Most batsmen today have excellent first innings averages. But only a few stand out on a wearing and crumbling pitch on Day 4 and 5 in the second innings. Performances in the third and fourth innings, thus, are extra special.
Dimuth Karunaratne and Kusal Mendis are two such batsmen for Sri Lanka whose performances in the second innings stand out. The Sri Lankan left-handed opener is a natural firefighter and plays attritional old-school cricket. He is staunch in defense and more often than not is among the last few standing for Sri Lanka in times of strife. Mendis, who bats in the middle-order, has a different approach. He is more attacking and aggressive but achieves similar overall results for Sri Lanka.
Since Mendis’ debut in 2015, only six batsmen have scored over a 1000 runs in the third and fourth innings of Test matches. Mendis and Karunaratne not only feature in the list but also have stupendous numbers and a penchant for high scores marked by nine scores each of 50 or more. Only Joe Root has aggregated more in the third and fourth innings of Tests than the two Sri Lankan batsmen.
None of them though have more centuries than Mendis who has 4. Karunaratne has three and is level with Kohli. Mendis’ 176 is the highest score in this group. Even when Sri Lanka have struggled as a collective batting-unit, the duo has managed to rack up impressive numbers. They have contrasting styles and manners, as mentioned before, but eventually, both, do the job for their team.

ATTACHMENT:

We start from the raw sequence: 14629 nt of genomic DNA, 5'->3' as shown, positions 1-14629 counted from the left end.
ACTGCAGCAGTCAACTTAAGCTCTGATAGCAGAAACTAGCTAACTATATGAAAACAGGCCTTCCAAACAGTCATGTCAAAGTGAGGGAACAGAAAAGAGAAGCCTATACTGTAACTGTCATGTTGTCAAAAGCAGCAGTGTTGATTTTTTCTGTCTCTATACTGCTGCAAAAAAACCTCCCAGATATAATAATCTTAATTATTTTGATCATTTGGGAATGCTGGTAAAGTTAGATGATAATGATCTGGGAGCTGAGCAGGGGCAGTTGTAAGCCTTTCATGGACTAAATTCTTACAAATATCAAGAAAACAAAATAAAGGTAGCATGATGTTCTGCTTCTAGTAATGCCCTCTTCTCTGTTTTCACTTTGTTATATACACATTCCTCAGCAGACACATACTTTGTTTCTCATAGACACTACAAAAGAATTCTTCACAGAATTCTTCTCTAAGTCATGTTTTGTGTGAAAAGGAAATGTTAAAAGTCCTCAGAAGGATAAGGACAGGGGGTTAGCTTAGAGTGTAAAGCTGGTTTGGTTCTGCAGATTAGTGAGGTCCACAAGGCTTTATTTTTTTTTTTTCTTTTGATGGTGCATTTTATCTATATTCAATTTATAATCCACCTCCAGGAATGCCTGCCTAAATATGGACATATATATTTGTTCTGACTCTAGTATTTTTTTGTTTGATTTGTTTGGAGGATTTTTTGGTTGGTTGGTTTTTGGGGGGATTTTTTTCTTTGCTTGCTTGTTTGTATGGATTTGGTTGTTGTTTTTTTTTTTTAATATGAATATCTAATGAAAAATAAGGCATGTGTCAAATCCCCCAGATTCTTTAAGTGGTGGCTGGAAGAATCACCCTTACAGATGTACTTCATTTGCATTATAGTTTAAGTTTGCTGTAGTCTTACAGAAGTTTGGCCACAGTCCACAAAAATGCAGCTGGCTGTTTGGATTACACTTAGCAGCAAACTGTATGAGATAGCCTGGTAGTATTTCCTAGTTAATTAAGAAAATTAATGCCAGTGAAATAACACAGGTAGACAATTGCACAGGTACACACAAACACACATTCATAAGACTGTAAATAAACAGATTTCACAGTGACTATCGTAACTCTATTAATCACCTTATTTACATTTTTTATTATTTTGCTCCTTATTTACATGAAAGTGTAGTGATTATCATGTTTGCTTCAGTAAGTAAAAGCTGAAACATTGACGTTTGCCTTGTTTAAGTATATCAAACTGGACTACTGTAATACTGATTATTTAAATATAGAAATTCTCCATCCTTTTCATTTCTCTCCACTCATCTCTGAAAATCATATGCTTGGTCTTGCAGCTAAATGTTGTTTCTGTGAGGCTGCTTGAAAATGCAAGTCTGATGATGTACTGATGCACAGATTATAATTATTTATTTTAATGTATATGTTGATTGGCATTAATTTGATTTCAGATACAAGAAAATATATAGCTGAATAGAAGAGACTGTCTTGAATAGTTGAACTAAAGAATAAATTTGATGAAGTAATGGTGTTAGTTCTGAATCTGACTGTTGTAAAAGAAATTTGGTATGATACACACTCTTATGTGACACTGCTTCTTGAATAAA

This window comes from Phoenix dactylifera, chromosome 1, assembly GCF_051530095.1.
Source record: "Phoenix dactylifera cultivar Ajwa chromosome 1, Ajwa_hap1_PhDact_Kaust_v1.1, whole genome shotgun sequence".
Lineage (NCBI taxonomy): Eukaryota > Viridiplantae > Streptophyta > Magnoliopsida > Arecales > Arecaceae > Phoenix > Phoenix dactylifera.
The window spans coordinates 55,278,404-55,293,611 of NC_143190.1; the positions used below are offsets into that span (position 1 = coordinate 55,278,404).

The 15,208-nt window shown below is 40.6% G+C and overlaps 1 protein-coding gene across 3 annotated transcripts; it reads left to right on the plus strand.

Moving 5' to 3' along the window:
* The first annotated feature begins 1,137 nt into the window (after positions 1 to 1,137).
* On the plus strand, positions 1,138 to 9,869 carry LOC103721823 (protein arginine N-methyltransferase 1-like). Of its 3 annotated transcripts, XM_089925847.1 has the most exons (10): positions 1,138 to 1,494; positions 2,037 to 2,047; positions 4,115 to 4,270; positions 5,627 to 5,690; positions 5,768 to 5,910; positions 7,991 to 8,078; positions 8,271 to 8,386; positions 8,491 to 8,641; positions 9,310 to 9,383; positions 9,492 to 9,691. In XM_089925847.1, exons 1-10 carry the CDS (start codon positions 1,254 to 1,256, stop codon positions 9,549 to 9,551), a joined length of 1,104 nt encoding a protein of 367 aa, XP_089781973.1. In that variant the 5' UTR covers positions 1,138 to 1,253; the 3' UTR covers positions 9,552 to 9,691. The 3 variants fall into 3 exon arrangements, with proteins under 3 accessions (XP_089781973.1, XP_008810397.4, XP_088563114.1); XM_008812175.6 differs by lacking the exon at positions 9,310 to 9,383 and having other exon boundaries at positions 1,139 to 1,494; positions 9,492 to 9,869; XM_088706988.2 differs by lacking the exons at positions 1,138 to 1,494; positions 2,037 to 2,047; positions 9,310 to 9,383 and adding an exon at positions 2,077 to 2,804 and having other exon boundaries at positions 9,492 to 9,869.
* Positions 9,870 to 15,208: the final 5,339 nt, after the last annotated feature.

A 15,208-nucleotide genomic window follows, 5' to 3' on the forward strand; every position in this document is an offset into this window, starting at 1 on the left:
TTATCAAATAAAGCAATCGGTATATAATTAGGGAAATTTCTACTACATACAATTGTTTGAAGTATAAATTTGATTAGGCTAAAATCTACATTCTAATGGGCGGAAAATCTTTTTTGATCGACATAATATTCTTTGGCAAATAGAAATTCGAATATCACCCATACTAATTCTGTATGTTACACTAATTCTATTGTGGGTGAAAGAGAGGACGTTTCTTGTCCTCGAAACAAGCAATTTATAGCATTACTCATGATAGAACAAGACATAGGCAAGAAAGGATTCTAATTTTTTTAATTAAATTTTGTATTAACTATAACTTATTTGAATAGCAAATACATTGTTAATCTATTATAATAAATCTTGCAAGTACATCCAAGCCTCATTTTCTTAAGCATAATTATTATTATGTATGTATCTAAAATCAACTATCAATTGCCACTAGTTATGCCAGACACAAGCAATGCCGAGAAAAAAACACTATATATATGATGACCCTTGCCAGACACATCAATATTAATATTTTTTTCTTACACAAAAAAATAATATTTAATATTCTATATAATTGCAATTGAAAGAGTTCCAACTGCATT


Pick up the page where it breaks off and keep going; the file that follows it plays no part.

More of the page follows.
In fact, they complement each other so well that criticism about not playing Mendis at number 3, where he can team up with Karunaratne more often, is rife. There is further statistical evidence to highlight their achievement.
Split each innings of a Test match and calculate the global averages of top-order (position 1-7) batsmen in the last three years and their numbers fade in comparison to Karunaratne and Mendis in the third and fourth innings’.
Mendis’ fourth innings average of 48.60 is nearly double that of the global average of 26.58. Even Karunaratne, who has an impressive 39.88, pales in comparison to Mendis. In the third innings of matches, Mendis and Karunaratne both average over 40 – 44.25 and 40.50 respectively – which is a far cry from the global average of 31.
The same kind of proficiency is missing in Mendis, though, when it comes to the first and second innings where his averages of 35.56 and 25.38 go below global averages of 43.50 and 35.87.
Karunaratne, on the other hand, is pretty good when Lanka bat first but when they field first, the opener struggles with an average of 20.79, well below the global average of 35.87.
New Zealand will pose Sri Lanka a daunting fourth-innings chase at Christchurch. With all to play for in the series-decider, the Mendis-Karunaratne duo will have to play a blinder to keep Sri Lanka in the game and series.
First Published: December 27, 2018, 5:39 PM IST